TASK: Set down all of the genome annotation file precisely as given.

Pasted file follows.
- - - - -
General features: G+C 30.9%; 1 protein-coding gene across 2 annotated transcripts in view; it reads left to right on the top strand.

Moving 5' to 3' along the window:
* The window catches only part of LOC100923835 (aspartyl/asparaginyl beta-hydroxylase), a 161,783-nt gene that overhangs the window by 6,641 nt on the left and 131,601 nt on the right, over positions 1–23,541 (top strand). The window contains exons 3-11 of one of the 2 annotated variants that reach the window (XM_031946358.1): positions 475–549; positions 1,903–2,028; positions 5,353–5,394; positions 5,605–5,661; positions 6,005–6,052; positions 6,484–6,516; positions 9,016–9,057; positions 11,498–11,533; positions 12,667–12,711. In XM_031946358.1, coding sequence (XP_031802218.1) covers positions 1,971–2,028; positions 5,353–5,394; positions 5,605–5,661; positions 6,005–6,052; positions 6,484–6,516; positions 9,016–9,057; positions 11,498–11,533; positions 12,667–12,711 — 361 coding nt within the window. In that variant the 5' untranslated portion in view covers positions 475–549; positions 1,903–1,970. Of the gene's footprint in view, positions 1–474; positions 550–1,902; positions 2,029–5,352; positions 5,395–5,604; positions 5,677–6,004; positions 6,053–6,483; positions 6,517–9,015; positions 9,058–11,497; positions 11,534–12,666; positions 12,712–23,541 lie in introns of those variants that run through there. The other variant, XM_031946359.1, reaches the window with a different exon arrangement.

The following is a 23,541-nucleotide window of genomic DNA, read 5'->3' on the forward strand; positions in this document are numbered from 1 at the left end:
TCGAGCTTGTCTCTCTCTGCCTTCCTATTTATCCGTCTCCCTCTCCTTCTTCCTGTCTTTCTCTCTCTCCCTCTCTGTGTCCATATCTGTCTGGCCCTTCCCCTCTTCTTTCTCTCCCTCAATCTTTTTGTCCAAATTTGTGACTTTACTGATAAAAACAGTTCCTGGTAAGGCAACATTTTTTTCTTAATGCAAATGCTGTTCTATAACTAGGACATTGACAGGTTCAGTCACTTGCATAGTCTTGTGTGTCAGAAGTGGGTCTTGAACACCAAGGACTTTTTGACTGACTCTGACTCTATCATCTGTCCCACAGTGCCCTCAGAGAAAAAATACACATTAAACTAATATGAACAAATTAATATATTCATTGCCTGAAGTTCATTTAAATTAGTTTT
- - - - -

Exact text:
General features: G+C 30.9%; 1 protein-coding gene across 2 annotated transcripts in view; it reads left to right on the top strand.

Moving 5' to 3' along the window:
* The window catches only part of LOC100923835 (aspartyl/asparaginyl beta-hydroxylase), a 161,783-nt gene that overhangs the window by 6,641 nt on the left and 131,601 nt on the right, over positions 1–23,541 (top strand). The window contains exons 3-11 of one of the 2 annotated variants that reach the window (XM_031946358.1): positions 475–549; positions 1,903–2,028; positions 5,353–5,394; positions 5,605–5,661; positions 6,005–6,052; positions 6,484–6,516; positions 9,016–9,057; positions 11,498–11,533; positions 12,667–12,711. In XM_031946358.1, coding sequence (XP_031802218.1) covers positions 1,971–2,028; positions 5,353–5,394; positions 5,605–5,661; positions 6,005–6,052; positions 6,484–6,516; positions 9,016–9,057; positions 11,498–11,533; positions 12,667–12,711 — 361 coding nt within the window. In that variant the 5' untranslated portion in view covers positions 475–549; positions 1,903–1,970. Of the gene's footprint in view, positions 1–474; positions 550–1,902; positions 2,029–5,352; positions 5,395–5,604; positions 5,677–6,004; positions 6,053–6,483; positions 6,517–9,015; positions 9,058–11,497; positions 11,534–12,666; positions 12,712–23,541 lie in introns of those variants that run through there. The other variant, XM_031946359.1, reaches the window with a different exon arrangement.

The following is a 23,541-nucleotide window of genomic DNA, read 5'->3' on the forward strand; positions in this document are numbered from 1 at the left end:
TCGAGCTTGTCTCTCTCTGCCTTCCTATTTATCCGTCTCCCTCTCCTTCTTCCTGTCTTTCTCTCTCTCCCTCTCTGTGTCCATATCTGTCTGGCCCTTCCCCTCTTCTTTCTCTCCCTCAATCTTTTTGTCCAAATTTGTGACTTTACTGATAAAAACAGTTCCTGGTAAGGCAACATTTTTTTCTTAATGCAAATGCTGTTCTATAACTAGGACATTGACAGGTTCAGTCACTTGCATAGTCTTGTGTGTCAGAAGTGGGTCTTGAACACCAAGGACTTTTTGACTGACTCTGACTCTATCATCTGTCCCACAGTGCCCTCAGAGAAAAAATACACATTAAACTAATATGAACAAATTAATATATTCATTGCCTGAAGTTCATTTAAATTAGTTTT